# Integrating Square Roots - Absolute Value Needed?

1. Mar 31, 2012

### Qube

1. The problem statement, all variables and given/known data

http://i.minus.com/i61zvy2BbtqkI.png [Broken]

2. Relevant equations

One can factor the polynomial to (x-1)^2

3. The attempt at a solution

After factoring the polynomial, I integrate (x-1) given the bounds of 0 and 1. I get -1/2. The solution manual says the answer is positive 1/2. What am I doing wrong?

Last edited by a moderator: May 5, 2017
2. Mar 31, 2012

### Redbelly98

Staff Emeritus
The square root of any quantity is taken to be a positive value, by convention.

But you ended up with (x-1) which is negative, not positive. Can you think of how to fix that?

3. Mar 31, 2012

### Qube

x-1 is not necessarily negative. I assume that your point is that (x-1) is negative over the the open interval of 0 to 1 (0 to 1 also happen to be the bounds of integration).

To rectify this problem, it seems, I would have to integrate the absolute value of (x-1) over the bounds of integration, right?

4. Mar 31, 2012

### LCKurtz

Yes. On [0,1] how can you express |x-1| without the absolute value signs?

5. Mar 31, 2012

### RoshanBBQ

In general, if you have
$$\sqrt{a^2} = |a|$$
for real a.

You can see this with a couple of specific examples:
a = -3
$$\sqrt{(-3)^2} = \sqrt{9} = 3 = |a|$$
a = 3
$$\sqrt{3^2} = \sqrt{9} = 3 = |a|$$

6. Mar 31, 2012

### Qube

To express (x-1) without absolute value signs, distribute a negative 1 to each value.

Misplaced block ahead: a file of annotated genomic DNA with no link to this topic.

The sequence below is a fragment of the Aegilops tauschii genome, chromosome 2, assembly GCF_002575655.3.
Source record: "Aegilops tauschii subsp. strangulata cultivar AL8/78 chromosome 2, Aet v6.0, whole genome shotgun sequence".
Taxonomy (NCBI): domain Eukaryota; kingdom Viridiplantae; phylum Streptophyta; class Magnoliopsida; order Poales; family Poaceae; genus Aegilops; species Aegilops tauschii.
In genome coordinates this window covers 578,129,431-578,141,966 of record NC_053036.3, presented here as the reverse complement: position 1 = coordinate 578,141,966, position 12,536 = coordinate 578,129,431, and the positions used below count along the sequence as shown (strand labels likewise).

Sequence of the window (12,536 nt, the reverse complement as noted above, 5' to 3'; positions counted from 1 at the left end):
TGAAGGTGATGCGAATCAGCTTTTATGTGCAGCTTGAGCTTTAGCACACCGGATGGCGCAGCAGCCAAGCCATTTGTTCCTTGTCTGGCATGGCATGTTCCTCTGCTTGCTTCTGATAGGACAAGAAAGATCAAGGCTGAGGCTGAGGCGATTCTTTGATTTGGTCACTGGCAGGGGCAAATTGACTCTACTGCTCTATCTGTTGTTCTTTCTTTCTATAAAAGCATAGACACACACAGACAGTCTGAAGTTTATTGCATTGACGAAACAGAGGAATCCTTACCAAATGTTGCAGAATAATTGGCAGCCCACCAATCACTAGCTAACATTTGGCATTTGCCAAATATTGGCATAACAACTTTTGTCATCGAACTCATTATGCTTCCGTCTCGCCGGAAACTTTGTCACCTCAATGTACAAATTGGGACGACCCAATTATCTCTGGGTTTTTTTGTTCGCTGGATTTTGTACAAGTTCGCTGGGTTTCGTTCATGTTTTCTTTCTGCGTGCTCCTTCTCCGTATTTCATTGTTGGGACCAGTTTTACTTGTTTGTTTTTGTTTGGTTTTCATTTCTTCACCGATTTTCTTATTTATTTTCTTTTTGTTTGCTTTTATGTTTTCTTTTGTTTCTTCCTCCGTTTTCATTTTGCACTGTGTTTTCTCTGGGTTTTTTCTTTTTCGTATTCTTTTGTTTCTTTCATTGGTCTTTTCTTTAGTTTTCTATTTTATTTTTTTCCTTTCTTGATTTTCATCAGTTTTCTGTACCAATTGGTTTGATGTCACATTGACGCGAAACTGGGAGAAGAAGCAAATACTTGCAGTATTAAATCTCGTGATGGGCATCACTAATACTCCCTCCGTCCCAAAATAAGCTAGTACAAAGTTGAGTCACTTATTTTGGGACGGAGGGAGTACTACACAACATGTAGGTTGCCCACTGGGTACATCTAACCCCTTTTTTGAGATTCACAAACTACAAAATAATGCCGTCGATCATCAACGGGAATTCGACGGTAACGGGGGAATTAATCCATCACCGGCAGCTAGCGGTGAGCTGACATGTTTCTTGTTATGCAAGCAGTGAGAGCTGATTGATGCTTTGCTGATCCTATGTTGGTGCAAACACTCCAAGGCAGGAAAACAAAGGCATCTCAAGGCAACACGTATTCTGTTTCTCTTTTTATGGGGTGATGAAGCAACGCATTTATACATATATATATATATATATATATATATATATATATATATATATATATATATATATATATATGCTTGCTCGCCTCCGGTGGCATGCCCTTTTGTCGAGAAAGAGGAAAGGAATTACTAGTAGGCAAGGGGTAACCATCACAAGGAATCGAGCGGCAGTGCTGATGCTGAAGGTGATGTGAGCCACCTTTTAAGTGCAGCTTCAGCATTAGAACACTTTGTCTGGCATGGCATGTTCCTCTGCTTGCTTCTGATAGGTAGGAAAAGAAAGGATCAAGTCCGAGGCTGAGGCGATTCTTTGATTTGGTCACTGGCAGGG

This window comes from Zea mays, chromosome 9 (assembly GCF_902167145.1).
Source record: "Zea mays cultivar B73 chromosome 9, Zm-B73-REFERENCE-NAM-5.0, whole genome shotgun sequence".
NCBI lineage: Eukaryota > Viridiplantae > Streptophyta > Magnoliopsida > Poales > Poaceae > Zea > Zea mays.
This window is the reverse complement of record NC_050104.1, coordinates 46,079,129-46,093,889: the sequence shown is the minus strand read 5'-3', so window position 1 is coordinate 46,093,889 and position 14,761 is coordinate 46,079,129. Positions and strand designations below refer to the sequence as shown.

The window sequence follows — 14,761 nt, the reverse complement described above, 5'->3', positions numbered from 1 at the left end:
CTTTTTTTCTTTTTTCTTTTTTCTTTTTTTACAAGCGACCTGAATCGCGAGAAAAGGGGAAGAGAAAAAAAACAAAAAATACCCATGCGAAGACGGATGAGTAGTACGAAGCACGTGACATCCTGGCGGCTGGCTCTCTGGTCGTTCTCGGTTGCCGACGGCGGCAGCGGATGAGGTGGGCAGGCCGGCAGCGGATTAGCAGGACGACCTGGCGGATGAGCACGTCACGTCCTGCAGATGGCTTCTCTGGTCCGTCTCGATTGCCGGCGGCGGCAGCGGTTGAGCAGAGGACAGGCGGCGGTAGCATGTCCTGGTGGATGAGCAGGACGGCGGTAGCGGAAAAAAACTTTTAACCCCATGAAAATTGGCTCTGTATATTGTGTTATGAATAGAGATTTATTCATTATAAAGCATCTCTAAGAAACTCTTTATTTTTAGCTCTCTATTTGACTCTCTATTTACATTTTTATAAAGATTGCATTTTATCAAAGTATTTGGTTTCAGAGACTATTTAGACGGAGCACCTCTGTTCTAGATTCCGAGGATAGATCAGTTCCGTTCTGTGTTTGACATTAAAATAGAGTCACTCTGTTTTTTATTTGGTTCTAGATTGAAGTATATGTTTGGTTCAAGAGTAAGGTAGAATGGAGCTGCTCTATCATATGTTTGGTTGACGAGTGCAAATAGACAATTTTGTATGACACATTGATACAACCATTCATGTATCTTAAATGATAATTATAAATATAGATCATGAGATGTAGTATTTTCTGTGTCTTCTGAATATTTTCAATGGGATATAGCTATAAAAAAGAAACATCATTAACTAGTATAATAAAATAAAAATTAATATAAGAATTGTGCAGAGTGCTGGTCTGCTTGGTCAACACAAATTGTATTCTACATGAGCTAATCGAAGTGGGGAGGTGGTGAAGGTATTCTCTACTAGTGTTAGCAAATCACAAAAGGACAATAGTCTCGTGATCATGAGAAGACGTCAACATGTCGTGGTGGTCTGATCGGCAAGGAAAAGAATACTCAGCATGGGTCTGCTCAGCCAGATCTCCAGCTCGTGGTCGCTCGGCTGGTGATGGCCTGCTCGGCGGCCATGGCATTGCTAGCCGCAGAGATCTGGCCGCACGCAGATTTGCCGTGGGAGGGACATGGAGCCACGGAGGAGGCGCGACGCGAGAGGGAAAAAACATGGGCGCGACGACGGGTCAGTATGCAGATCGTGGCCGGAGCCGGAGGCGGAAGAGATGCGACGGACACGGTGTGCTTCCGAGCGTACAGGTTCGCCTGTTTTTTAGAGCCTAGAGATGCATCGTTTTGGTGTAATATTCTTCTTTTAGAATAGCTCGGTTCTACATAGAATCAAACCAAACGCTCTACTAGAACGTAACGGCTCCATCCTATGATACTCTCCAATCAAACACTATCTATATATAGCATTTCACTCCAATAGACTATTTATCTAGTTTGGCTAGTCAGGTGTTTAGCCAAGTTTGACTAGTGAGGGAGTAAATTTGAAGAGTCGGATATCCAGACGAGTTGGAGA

That results in (-x+1)

Now I just find the integral of (1-x) over the bounds of 0 to 1.

To conclude: should I always use absolute value signs when integrating a square root function over bounds which result in the square root of a negative number?

7. Mar 31, 2012

### SammyS

Staff Emeritus
It wasn't the square root of a negative number,

it was the square root of the square of a negative number.

8. Mar 31, 2012

### Ray Vickson

The use of absolute value signs is a pain; just use instead the actual forms that are >= 0 over all parts of your integration range. Just for fun, and to bring home the point, try the following:
$$\int_0^2 \sqrt{x^2 - 2x + 1} \; dx.$$

RGV

9. Mar 31, 2012

### Qube

Thank you for providing the additional practice :)! I was stumped by the problem for quite a while, but it turns out that my algebra was at fault. Here's my solution:

$$\int_0^2 \sqrt{x^2 - 2x + 1} \; dx.$$

= $$\int_0^2 \left| (x - 1) \right|\; dx.$$

(x-1) is negative when x < 1, therefore we must distribute a negative 1 to each term to get (-x+1)

(x-1) is positive when x ≥ 1.

Given these conditions, we can now split up the integral and appropriately set the bounds of integration.

= $$\int_0^1 \ {(1 - x)} \; dx.$$ + $$\int_1^2 \ {(x - 1)} \; dx.$$

= $\frac{1}{2}$ + 1 + ($\frac{-1}{2}$ + 1)

= 1

The takeaway seems to be:

When integrating a polynomial under a square root function, always:

1) Simplify the square root
2) Cancel out exponents
3) Use absolute value signs
4) Integrate using the appropriate bounds

I wish to really understand this topic. We use absolute value signs because the square root of any number squared has two solutions except for the number 0.

To account for that extra solution, we must use the absolute value signs, which forces us to split up the integral. Is this correct?

Last edited: Mar 31, 2012
10. Mar 31, 2012

### Dick

I think you've got that right.